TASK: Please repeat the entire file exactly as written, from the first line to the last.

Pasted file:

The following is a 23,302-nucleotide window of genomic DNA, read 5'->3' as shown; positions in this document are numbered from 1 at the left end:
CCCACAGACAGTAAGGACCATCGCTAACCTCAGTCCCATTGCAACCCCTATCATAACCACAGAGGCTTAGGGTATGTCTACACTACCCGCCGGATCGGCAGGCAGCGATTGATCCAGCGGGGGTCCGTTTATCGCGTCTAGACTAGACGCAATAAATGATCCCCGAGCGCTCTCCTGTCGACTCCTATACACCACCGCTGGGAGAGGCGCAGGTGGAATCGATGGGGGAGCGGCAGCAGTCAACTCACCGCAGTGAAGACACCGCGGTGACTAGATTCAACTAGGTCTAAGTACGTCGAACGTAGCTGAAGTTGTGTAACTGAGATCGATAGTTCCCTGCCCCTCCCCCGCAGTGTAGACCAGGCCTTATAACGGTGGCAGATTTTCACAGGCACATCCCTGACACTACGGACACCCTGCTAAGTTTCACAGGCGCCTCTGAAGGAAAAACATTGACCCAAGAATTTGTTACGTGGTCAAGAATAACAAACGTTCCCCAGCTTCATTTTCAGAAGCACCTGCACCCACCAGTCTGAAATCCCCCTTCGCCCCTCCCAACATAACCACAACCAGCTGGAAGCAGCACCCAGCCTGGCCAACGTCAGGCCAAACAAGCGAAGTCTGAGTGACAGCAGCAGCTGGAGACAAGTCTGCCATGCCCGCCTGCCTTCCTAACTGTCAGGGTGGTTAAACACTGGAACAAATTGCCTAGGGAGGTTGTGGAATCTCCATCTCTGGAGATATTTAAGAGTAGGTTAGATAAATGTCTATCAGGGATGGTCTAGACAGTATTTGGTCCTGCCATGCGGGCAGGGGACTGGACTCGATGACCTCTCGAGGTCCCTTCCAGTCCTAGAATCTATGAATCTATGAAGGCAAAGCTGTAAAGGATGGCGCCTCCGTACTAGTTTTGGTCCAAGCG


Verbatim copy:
The following is a 23,302-nucleotide window of genomic DNA, read 5'->3' as shown; positions in this document are numbered from 1 at the left end:
CCCACAGACAGTAAGGACCATCGCTAACCTCAGTCCCATTGCAACCCCTATCATAACCACAGAGGCTTAGGGTATGTCTACACTACCCGCCGGATCGGCAGGCAGCGATTGATCCAGCGGGGGTCCGTTTATCGCGTCTAGACTAGACGCAATAAATGATCCCCGAGCGCTCTCCTGTCGACTCCTATACACCACCGCTGGGAGAGGCGCAGGTGGAATCGATGGGGGAGCGGCAGCAGTCAACTCACCGCAGTGAAGACACCGCGGTGACTAGATTCAACTAGGTCTAAGTACGTCGAACGTAGCTGAAGTTGTGTAACTGAGATCGATAGTTCCCTGCCCCTCCCCCGCAGTGTAGACCAGGCCTTATAACGGTGGCAGATTTTCACAGGCACATCCCTGACACTACGGACACCCTGCTAAGTTTCACAGGCGCCTCTGAAGGAAAAACATTGACCCAAGAATTTGTTACGTGGTCAAGAATAACAAACGTTCCCCAGCTTCATTTTCAGAAGCACCTGCACCCACCAGTCTGAAATCCCCCTTCGCCCCTCCCAACATAACCACAACCAGCTGGAAGCAGCACCCAGCCTGGCCAACGTCAGGCCAAACAAGCGAAGTCTGAGTGACAGCAGCAGCTGGAGACAAGTCTGCCATGCCCGCCTGCCTTCCTAACTGTCAGGGTGGTTAAACACTGGAACAAATTGCCTAGGGAGGTTGTGGAATCTCCATCTCTGGAGATATTTAAGAGTAGGTTAGATAAATGTCTATCAGGGATGGTCTAGACAGTATTTGGTCCTGCCATGCGGGCAGGGGACTGGACTCGATGACCTCTCGAGGTCCCTTCCAGTCCTAGAATCTATGAATCTATGAAGGCAAAGCTGTAAAGGATGGCGCCTCCGTACTAGTTTTGGTCCAAGCG